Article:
Our children are like diamonds: beautiful, multifaceted diamonds. The sparkle that they radiate is completely dependent upon the light that shines through them. At this stage of their development, I am that primary light. I’ve been thinking about that lately as it relates to the light that my parents shined in me. They were my light. At some point, though, I shifted my position, and my angles refracted from a completely different perspective. Same diamond, same sparkle, different angle. This sums up how I perceived my spiritual growth, and how I will approach my boys regarding their developing spirituality.
My introduction to spirituality was deliberate and decisive: in my parents’ home, I was raised Christian. My parents were born-again Christians. My grandfather was a pastor. I was in church every Sunday, and I loved being a part of it. I loved the humanity within all that we did: feeding the homeless, international mission trips, volunteering and tithing to local charities. It all made sense; living godly was what I was supposed to do, and it felt right. I didn’t steal. I was kind to others. I connected with my community. I prayed before meals, and I knew to never, EVER use God’s name in vain; that was worse than some present-day four-letter words.
As I got older, I started seeing my religion differently. I’m not sure if I changed, or if the message changed. Maybe the message got watered down somewhere down the line. But the humanity I embraced as a child slowly started to fall into the shadows of things I didn’t believe. I was very passionate about civil liberties, especially same-sex rights, and that seemed to clash with church and religious principles I was taught to believe. That started to happen more and more frequently. Though my definition of spirituality never waivered, I started falling away from the things that felt less and less like what I believed God to be. I continued to pray, and do the good things I was taught. But something about the organized realm of religion began to feel like shackles. I decided to leave the church and remain connected directly to the source myself.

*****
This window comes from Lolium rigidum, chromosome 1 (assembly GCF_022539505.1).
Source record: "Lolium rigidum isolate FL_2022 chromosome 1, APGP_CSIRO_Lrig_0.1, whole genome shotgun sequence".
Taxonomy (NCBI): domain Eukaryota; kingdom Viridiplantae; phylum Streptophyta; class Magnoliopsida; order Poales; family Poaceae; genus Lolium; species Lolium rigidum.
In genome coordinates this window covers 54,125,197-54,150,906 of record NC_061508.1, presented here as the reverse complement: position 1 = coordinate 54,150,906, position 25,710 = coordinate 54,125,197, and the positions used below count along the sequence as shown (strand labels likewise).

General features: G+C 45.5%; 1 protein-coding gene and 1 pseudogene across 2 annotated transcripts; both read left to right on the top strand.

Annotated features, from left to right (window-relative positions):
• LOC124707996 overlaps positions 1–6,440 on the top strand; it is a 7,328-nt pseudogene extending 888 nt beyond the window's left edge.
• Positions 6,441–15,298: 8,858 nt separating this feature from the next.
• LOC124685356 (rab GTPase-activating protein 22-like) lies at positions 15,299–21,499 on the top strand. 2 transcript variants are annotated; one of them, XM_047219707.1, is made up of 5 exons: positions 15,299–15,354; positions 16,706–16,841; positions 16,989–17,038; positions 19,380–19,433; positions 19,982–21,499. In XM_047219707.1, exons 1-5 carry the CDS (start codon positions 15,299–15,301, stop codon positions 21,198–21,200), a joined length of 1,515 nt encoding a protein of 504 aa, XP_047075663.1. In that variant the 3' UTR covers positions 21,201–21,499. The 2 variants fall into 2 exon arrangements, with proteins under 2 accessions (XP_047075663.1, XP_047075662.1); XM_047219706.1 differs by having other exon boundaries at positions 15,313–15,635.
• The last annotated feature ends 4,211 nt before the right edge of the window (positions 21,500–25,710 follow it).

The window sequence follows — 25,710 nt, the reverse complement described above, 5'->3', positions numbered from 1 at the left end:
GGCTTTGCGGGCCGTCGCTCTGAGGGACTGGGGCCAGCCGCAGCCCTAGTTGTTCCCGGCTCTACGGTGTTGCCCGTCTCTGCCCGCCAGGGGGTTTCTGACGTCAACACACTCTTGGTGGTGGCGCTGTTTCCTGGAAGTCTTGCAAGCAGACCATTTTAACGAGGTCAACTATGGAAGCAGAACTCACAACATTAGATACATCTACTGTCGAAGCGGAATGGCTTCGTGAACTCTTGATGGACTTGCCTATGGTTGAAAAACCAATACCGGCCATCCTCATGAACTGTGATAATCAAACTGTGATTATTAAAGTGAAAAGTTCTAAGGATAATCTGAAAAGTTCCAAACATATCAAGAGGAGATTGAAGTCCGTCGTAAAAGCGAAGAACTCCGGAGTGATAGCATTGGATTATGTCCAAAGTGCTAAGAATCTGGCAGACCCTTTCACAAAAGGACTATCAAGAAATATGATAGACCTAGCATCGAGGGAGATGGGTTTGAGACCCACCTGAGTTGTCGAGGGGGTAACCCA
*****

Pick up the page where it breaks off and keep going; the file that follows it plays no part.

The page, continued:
So what does this have to do with my children? Well, I still believe in the strong moral base that my parents taught me, and I do my best to provide that same foundation for my boys. I continue to pray with them before our meals. I raise them to want to do good for others. I teach them to be charitable and give to others, especially the less fortunate. I hope my children hold onto those spiritual values, but I want them to love, respect and stand up for everyone. I want them to be loving to all people and to believe in something greater than themselves, whatever they need that to be. I have a very solid belief in a higher power, and I will encourage my boys to look within themselves to find a source beyond and stronger than themselves, also.
So if my kids connect to Christianity, that will be their choice. If they decide they want to be Jewish, okay. If they want to meditate by the ocean on a certain day and connect with that experience, so be it. Whatever they decide is fine, but I will be disappointed if they don’t have some type of connection with a greater spiritual source. That pivotal experience provided a guiding light that I still depend on today, and I wouldn’t want to take that chance away from them.
Have you made the decision to raise your kids in a particular religion? Why or why not?